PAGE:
This ambitious Civil War novel centers on the moral dimension of the conflict as it traces a young Mississippi boy's conversion from pro-slavery Southerner to abolitionist Union soldier.
Allan Montague, born on a Mississippi plantation about twenty years before the Civil War, has grown up with slavery and considers it natural. When his father moves to Boston for business and takes the boy with him, young Allan carries a knife given to him by his cousin to use in killing abolitionists.
The first abolitionist young Allan meets in Boston is Levi Coffin, the reputed founder of the Underground Railroad. In this first of many meetings with historical figures, Allan forms a friendship with Coffin, who eventually takes him to hear a speech by former slave Frederick Douglass. Douglass's powerful words cement Allan's transformation into an abolitionista transformation that will lead him back to his Deep South home with the hope of freeing slaves and eventually back to the North and the fateful Battle of Manassas.
Kent Gramm, author of the introduction for this new edition of Manassas, calls the novel "a modern version of the morality play," with the United States as the central character. "The real story," he writes, "is the moral phenomenon of the Civil War." It is a powerful book that deserves to be revived, read, and studied.
About the Author
Upton Sinclair was born in 1878 in Baltimore, Maryland. He was the author of 80 books, and his 1942 novel Dragon's Teeth won a Pulitzer Prize. He died in 1968. Kent Gramm is the professor of English at Wheaton College in Illinois
Read an Excerpt
The house stood upon a gentle slope, from which you might look down a broad, sandy avenue into the forests which lined the creek. Two-storied, with double porticos upon three sides and great white pillars about which a man's arms would scarcely go, it was hidden in a grove of pecans and magnolias which had the depth and stillness of cathedral archways. The ground beneath was soft and glossy, and one wondered if the deep, rich green had ever been trod by a foot.
It was March, and Southern springtime. The great magnolias, some of them a hundred feet high, were in the full tide of their splendor, their crisp, polished leaves scarcely visible for the snow-white flowers which covered them. Here and there about the lawn were rose trees of twice a man's height, flashing like beacons with their weight of cloth-of-gold roses a span across, crimson and orange, and with petals soft and heavy as velvet. About the lawn were scattered banana and fig trees, pomegranates, china trees, and huge flaming scarlet lobelias. Tall hedges of jasmine and sweetbrier ran around the house and along the sides of the lawn, while beyond them on one side stretched a grove of orange trees in full blossom, a sea of flowers which loaded the breeze with sweetness and brought a drunkenness to every sense. Upon the other side was the flower garden, whose riot of color and perfume had gathered the bees and humming-birds from miles around, filling the air with a sound as of distant machinery.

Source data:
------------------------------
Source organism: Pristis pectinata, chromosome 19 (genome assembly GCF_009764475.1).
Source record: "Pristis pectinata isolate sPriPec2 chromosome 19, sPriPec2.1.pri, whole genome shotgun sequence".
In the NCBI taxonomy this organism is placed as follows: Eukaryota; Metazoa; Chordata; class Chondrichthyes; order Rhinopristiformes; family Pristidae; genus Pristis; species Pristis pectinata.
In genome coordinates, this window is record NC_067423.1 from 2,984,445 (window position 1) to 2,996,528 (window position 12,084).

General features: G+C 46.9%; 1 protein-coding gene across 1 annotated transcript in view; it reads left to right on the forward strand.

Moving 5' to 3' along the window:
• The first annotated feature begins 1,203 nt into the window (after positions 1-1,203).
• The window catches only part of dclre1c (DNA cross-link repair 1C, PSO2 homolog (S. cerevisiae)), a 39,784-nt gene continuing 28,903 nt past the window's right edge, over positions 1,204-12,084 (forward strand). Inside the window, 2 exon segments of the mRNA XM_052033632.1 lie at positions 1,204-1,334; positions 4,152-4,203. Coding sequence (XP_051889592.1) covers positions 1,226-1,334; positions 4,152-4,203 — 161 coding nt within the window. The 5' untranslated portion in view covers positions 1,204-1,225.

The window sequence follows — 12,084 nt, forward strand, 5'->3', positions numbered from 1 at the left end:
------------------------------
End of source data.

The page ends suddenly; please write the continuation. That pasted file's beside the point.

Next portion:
It was high noon, and the sultry air was heavy with sunlight. In front of the mansion everything wasstillness, save for the slowly moving old negro who was tending the trees, and for a deer which browsed upon the lawn now and then nibbling at the rose trees and bringing down showers of petals upon the grass.
Through the open doorway there came into view a group of figures, an aged, white-haired gentleman, an almost equally aged negro, and four young children; they descended the steps slowly and came across the lawn. The first-named towered above the group, a striking figure; he moved with trembling step, foot by foot, and leaning heavily upon the others, yet holding his spare frame stiffly erect. His hair was snow-white and his face withered with age, but still full of power with high forehead, prominent nose, and alert expression of countenance. He carried his head high, and seemed to snuff the air as he went, learning thus of the springtide about himfor he was blind.
The old negro tottered beside him, carrying his shawl and cane. The two oldest boys supported him with their shoulders, taking step for step.
"Grandfather," said the child in advance, a little girl, "let us go to the orange tree."
"I will try," he responded. "Are you tired, Allan?"
"No," panted the younger of his two supporters, "I don't mind. Let's go to the tree." He was only eight years old, and his face was very red and his hands clenched tightly in his pockets, but he made no sound.